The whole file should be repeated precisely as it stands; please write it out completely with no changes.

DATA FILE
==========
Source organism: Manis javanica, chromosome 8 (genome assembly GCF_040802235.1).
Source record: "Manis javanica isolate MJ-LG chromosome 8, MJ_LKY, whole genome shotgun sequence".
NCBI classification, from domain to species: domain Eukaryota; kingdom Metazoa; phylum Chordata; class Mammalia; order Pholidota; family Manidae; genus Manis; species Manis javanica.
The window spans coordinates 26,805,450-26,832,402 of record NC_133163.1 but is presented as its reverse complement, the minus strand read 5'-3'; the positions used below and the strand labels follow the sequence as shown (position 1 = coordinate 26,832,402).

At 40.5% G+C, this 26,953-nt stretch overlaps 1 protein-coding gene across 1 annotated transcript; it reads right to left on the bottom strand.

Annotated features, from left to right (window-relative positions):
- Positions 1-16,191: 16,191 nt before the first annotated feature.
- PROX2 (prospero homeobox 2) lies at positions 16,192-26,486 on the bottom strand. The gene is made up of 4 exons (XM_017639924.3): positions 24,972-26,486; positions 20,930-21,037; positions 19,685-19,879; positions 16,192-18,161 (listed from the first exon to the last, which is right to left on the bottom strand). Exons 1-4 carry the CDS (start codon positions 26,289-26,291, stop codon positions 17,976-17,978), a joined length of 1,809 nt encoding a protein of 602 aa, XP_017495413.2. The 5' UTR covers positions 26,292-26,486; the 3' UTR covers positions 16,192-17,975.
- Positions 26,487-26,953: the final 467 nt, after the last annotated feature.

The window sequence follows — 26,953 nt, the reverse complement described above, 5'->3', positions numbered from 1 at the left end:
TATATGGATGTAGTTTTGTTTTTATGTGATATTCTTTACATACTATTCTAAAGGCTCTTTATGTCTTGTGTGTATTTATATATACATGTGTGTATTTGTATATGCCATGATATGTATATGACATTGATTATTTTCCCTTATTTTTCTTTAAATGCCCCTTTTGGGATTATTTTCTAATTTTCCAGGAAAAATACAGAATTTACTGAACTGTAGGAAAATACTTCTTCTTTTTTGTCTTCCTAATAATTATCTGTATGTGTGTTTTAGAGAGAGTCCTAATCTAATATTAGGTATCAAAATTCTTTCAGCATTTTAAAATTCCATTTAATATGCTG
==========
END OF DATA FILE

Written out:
Source organism: Manis javanica, chromosome 8 (genome assembly GCF_040802235.1).
Source record: "Manis javanica isolate MJ-LG chromosome 8, MJ_LKY, whole genome shotgun sequence".
NCBI classification, from domain to species: domain Eukaryota; kingdom Metazoa; phylum Chordata; class Mammalia; order Pholidota; family Manidae; genus Manis; species Manis javanica.
The window spans coordinates 26,805,450-26,832,402 of record NC_133163.1 but is presented as its reverse complement, the minus strand read 5'-3'; the positions used below and the strand labels follow the sequence as shown (position 1 = coordinate 26,832,402).

At 40.5% G+C, this 26,953-nt stretch overlaps 1 protein-coding gene across 1 annotated transcript; it reads right to left on the bottom strand.

Annotated features, from left to right (window-relative positions):
- Positions 1-16,191: 16,191 nt before the first annotated feature.
- PROX2 (prospero homeobox 2) lies at positions 16,192-26,486 on the bottom strand. The gene is made up of 4 exons (XM_017639924.3): positions 24,972-26,486; positions 20,930-21,037; positions 19,685-19,879; positions 16,192-18,161 (listed from the first exon to the last, which is right to left on the bottom strand). Exons 1-4 carry the CDS (start codon positions 26,289-26,291, stop codon positions 17,976-17,978), a joined length of 1,809 nt encoding a protein of 602 aa, XP_017495413.2. The 5' UTR covers positions 26,292-26,486; the 3' UTR covers positions 16,192-17,975.
- Positions 26,487-26,953: the final 467 nt, after the last annotated feature.

The window sequence follows — 26,953 nt, the reverse complement described above, 5'->3', positions numbered from 1 at the left end:
TATATGGATGTAGTTTTGTTTTTATGTGATATTCTTTACATACTATTCTAAAGGCTCTTTATGTCTTGTGTGTATTTATATATACATGTGTGTATTTGTATATGCCATGATATGTATATGACATTGATTATTTTCCCTTATTTTTCTTTAAATGCCCCTTTTGGGATTATTTTCTAATTTTCCAGGAAAAATACAGAATTTACTGAACTGTAGGAAAATACTTCTTCTTTTTTGTCTTCCTAATAATTATCTGTATGTGTGTTTTAGAGAGAGTCCTAATCTAATATTAGGTATCAAAATTCTTTCAGCATTTTAAAATTCCATTTAATATGCTG